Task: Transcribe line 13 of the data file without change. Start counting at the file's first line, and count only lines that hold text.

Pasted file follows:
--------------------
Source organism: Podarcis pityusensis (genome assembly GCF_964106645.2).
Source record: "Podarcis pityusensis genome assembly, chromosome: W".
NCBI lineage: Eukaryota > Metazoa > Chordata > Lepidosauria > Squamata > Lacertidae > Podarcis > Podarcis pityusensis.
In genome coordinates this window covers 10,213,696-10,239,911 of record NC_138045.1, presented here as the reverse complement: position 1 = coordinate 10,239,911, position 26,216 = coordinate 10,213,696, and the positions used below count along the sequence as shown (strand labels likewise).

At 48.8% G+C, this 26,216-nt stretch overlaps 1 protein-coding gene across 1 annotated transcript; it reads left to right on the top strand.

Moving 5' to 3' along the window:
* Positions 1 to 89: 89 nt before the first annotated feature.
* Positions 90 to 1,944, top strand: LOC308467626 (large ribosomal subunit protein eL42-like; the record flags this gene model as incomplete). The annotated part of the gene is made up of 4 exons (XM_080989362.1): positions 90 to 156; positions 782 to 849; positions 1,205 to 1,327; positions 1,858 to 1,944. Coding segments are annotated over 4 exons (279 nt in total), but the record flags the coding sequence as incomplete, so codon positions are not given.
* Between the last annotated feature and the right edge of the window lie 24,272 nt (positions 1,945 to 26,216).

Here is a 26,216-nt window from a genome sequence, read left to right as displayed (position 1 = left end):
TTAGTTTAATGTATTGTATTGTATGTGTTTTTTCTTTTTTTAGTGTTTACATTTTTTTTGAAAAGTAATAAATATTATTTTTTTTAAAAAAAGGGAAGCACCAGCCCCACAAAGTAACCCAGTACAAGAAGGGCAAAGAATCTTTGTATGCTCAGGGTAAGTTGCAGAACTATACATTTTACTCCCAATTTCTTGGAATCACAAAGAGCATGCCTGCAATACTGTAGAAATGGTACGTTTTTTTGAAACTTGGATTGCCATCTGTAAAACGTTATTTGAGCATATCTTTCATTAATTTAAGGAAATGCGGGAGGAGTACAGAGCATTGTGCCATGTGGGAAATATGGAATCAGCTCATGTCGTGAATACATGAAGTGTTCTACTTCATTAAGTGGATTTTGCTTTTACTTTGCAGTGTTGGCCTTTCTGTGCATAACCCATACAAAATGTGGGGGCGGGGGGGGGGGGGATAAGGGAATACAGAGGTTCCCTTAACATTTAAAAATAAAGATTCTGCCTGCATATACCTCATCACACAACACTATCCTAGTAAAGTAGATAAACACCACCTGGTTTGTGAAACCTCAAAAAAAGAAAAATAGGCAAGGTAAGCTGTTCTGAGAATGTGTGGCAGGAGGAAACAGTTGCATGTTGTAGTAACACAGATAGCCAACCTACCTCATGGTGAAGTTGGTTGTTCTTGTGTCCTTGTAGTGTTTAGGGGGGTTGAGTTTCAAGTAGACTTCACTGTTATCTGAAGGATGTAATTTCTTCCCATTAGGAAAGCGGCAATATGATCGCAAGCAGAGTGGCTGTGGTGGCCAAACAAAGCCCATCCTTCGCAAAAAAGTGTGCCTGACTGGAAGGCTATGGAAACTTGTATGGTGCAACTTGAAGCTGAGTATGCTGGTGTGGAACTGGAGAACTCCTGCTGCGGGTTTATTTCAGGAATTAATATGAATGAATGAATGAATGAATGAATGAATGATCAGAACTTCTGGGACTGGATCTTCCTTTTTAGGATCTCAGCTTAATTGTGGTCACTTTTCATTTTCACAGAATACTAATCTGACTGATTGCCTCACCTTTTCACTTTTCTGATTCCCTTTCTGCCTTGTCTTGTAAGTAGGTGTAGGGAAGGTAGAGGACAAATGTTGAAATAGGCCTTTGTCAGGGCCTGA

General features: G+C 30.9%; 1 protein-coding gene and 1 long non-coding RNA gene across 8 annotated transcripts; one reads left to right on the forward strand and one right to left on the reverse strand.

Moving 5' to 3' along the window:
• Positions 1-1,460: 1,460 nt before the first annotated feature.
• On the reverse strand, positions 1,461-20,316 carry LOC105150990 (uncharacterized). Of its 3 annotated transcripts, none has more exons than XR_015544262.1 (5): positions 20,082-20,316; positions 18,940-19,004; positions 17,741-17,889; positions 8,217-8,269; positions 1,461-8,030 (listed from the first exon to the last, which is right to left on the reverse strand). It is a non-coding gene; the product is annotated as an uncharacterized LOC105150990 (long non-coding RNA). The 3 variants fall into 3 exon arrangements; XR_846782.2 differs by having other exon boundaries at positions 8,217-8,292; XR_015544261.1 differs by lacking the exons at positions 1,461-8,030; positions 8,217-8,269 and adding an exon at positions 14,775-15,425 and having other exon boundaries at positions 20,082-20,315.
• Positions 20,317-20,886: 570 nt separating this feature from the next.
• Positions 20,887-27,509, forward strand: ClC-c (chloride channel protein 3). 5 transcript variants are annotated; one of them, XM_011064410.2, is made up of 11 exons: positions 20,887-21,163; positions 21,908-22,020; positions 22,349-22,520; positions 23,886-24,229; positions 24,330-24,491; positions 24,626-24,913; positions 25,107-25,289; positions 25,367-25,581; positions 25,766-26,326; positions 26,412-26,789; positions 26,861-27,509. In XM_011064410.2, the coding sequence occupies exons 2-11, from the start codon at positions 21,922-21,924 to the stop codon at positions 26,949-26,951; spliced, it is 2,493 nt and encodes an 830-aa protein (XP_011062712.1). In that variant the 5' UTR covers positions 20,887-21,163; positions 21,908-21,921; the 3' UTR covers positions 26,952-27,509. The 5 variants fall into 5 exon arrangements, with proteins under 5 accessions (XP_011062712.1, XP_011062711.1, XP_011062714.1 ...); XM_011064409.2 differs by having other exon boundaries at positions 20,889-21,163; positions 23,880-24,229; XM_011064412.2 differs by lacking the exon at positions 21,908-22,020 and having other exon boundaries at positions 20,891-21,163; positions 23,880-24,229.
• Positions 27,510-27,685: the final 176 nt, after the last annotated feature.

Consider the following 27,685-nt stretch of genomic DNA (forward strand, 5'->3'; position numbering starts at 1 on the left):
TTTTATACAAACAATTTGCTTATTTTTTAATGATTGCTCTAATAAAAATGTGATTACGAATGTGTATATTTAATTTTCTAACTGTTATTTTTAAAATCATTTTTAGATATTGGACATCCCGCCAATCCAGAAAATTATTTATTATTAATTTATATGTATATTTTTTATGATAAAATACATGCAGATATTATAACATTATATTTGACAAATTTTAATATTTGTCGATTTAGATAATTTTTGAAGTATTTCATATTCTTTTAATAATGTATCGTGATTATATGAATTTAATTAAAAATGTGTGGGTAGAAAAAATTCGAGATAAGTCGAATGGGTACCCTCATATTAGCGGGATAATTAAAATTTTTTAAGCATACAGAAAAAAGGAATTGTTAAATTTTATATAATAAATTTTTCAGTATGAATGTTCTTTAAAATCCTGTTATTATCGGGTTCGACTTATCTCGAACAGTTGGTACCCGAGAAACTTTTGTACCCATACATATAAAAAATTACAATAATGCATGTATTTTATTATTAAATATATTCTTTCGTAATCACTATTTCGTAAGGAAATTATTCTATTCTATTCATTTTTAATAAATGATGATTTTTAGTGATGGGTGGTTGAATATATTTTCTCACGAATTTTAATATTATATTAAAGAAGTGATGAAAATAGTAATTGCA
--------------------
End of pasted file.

Moving 5' to 3' along the window: